Green and black tea have shown promise in the chemoprevention of prostate cancer. In this study, the relative prostate bioavailability of theaflavin was 70% higher than that of EGCG. “This is the first human study to show that tea polyphenols and theaflavins are bioavailable in the prostate where they may be active in the prevention of prostate cancer.”
The Journal of Nutrition. July 1, 2006. Aronson, William; Conde, Francisco; Et al; Niu, Yantao; Henning, Susanne M Read more

Green Tea Protects Against Skin Cancer

May 28, 2008 by  
Filed under All, Science, Tea

A study reported in the Journal of Nutrition demonstrated the promise of green tea polyphenols as anticarcinogenic agents to prevent the development of solar ultraviolet radiation induced skin cancer. Oral administration of green tea polyphenols reduced UVB induced tumor incidence by 35%, tumor multiplicity by 63%, and tumor growth by 55%. “GTP’s prevent UVB induced skin carcinogenesis.” Note that in this research, the tea extract was not applied topically (which has also been shown effective) but taken orally. “We found that oral administration of GTP’s resulted in significant protection against photo-carcinogenesis. This degree of prevention was less than that reported for topical application of EGCG. The chemo protective effects we observed were appreciable, however, and directly relevant because green tea is commonly consumed as a beverage. Thus administration of GTP’s as a beverage may serve as a complementary and alternative medicine for the prevention of skin cancer.” Read more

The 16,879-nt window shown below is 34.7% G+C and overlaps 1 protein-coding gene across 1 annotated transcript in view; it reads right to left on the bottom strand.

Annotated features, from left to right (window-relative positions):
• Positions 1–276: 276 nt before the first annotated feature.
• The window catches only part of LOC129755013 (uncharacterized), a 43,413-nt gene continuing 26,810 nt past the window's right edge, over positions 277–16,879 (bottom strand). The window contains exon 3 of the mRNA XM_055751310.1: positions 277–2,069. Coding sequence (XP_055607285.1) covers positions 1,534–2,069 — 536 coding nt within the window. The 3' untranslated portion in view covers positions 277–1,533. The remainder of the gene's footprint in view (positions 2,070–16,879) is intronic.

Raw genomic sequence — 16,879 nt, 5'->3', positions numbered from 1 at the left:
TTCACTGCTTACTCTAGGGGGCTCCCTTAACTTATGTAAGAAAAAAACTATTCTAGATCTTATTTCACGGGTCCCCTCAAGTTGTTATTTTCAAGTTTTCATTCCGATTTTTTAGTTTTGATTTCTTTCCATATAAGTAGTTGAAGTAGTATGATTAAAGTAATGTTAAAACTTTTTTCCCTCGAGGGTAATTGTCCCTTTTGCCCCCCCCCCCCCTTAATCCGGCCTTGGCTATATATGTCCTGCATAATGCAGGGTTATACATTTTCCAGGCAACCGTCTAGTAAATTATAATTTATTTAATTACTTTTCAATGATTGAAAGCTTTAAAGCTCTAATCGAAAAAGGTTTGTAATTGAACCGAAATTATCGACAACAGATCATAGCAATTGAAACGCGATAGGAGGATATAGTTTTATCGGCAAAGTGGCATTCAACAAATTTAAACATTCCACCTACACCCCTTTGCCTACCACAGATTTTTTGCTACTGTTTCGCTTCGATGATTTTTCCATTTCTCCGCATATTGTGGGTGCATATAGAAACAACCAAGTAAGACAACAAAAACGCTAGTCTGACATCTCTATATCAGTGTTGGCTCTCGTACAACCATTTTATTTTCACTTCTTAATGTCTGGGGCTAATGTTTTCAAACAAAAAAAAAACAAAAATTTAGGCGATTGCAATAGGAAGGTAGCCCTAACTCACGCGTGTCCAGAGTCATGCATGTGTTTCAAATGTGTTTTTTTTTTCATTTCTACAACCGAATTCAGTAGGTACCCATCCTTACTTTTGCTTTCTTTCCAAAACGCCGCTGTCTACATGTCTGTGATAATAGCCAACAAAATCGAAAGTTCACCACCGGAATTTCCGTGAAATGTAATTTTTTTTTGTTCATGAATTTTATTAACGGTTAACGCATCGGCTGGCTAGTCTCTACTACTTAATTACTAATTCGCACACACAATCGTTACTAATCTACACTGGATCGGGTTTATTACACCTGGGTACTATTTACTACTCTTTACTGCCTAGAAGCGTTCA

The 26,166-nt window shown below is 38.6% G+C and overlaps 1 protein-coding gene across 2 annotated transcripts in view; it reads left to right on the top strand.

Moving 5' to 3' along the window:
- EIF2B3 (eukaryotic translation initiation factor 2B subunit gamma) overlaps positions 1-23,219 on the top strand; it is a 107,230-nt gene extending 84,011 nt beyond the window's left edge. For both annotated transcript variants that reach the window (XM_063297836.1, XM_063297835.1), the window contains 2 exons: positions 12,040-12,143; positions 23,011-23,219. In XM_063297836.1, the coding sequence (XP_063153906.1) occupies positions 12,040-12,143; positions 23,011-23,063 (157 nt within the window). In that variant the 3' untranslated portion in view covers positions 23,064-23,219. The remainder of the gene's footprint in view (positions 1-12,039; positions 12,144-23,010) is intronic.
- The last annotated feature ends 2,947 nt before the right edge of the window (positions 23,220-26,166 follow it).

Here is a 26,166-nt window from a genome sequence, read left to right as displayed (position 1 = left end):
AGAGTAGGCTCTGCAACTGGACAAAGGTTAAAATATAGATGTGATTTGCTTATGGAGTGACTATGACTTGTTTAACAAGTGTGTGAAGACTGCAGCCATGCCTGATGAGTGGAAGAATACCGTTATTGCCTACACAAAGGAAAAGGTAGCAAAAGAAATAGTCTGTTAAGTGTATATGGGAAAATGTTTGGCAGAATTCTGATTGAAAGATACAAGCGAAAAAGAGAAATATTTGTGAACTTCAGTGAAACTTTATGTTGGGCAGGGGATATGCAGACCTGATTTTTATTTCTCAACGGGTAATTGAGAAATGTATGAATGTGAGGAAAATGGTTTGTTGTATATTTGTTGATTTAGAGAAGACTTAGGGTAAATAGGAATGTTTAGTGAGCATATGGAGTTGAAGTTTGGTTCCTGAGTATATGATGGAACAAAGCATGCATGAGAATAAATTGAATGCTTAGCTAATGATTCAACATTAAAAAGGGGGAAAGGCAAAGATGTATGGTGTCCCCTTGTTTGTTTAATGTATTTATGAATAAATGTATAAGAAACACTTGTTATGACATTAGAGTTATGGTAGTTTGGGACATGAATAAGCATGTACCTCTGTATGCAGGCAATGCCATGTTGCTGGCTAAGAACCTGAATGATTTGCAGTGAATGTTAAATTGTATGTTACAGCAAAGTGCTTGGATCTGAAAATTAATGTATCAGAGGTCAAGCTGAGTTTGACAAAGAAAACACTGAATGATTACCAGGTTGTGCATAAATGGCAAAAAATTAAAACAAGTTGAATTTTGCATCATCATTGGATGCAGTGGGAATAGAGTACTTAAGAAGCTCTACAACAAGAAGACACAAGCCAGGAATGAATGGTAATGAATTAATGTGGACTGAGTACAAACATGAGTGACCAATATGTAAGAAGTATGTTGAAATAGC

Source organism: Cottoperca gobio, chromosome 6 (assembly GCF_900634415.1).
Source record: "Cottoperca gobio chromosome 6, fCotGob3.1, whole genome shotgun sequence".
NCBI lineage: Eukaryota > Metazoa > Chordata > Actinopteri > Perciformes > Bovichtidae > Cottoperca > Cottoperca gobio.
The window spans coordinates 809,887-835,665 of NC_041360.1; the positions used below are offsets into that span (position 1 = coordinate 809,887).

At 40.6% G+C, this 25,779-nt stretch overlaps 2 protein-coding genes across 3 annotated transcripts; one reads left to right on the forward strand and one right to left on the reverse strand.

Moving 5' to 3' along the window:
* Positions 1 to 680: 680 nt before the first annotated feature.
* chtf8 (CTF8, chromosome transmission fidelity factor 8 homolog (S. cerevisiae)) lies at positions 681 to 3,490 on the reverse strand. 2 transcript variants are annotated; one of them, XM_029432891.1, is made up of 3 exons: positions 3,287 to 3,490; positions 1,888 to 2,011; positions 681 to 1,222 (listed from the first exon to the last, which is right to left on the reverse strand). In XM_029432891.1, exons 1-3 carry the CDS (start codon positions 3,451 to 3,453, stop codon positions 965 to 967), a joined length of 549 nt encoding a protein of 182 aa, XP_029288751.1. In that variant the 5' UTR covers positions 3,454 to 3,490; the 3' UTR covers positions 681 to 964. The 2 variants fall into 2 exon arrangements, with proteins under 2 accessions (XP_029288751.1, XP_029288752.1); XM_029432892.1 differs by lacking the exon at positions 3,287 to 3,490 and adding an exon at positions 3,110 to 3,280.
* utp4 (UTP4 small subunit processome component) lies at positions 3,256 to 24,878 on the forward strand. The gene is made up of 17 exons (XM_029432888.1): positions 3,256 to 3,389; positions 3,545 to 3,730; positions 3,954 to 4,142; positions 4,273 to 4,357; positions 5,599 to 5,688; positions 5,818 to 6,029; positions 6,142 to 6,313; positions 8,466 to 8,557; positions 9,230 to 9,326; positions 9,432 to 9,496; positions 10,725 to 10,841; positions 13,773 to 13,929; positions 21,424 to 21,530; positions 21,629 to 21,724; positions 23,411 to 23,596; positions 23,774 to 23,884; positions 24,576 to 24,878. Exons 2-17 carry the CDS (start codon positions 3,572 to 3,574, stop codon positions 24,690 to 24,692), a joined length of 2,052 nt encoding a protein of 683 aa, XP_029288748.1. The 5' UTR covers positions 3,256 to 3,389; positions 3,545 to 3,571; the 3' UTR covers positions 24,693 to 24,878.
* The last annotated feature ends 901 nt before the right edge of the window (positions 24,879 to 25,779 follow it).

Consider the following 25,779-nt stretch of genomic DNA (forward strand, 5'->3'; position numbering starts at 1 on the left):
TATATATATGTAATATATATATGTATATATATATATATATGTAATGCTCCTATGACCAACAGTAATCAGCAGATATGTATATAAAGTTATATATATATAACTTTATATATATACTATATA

Green Tea Catechin Protect Against Hypoxia

May 28, 2008 by  
Filed under All, Science, Tea

Intermittent hypoxia is a feature of sleep disordered breathing, and impairs spatial learning and oxidative stress. In research conducted at the University of Louisville, Kentucky, oral green tea polyphenols reduced the spatial learning deficits and oxidative stress caused by intermittent hypoxia. “The potential therapeutic role of green tea polyphenols in sleep disordered breathing deserves further exploration.” Read more

Black And Green Tea Polyphenols For Blood Pressure

May 28, 2008 by  
Filed under All, Science, Tea

Research in stroke-prone spontaneously hypertensive rats demonstrated benefits from both black and green tea polyphenols. Oxidative stress is reportedly involved not only in cardiovascular disease but also in hypertension. Using continuous monitoring of blood pressure, both green tea polyphenols and black tea polyphenols significantly reduced both systolic and diastolic blood pressure compared with controls. “These data demonstrate that both black and green tea polyphenols attenuate blood pressure increases through their antioxidant properties. Furthermore, because the amounts of polyphenols used in this experiment correspond to those in 1 liter of tea, the regular consumption of black and green tea may also provide some protection against hypertension in humans.” Read more

Green Tea Polyphenol Administration Partly Ameliorates Chemotherapy-Induced Side Effects in the Small Intestine of Mice

May 27, 2008 by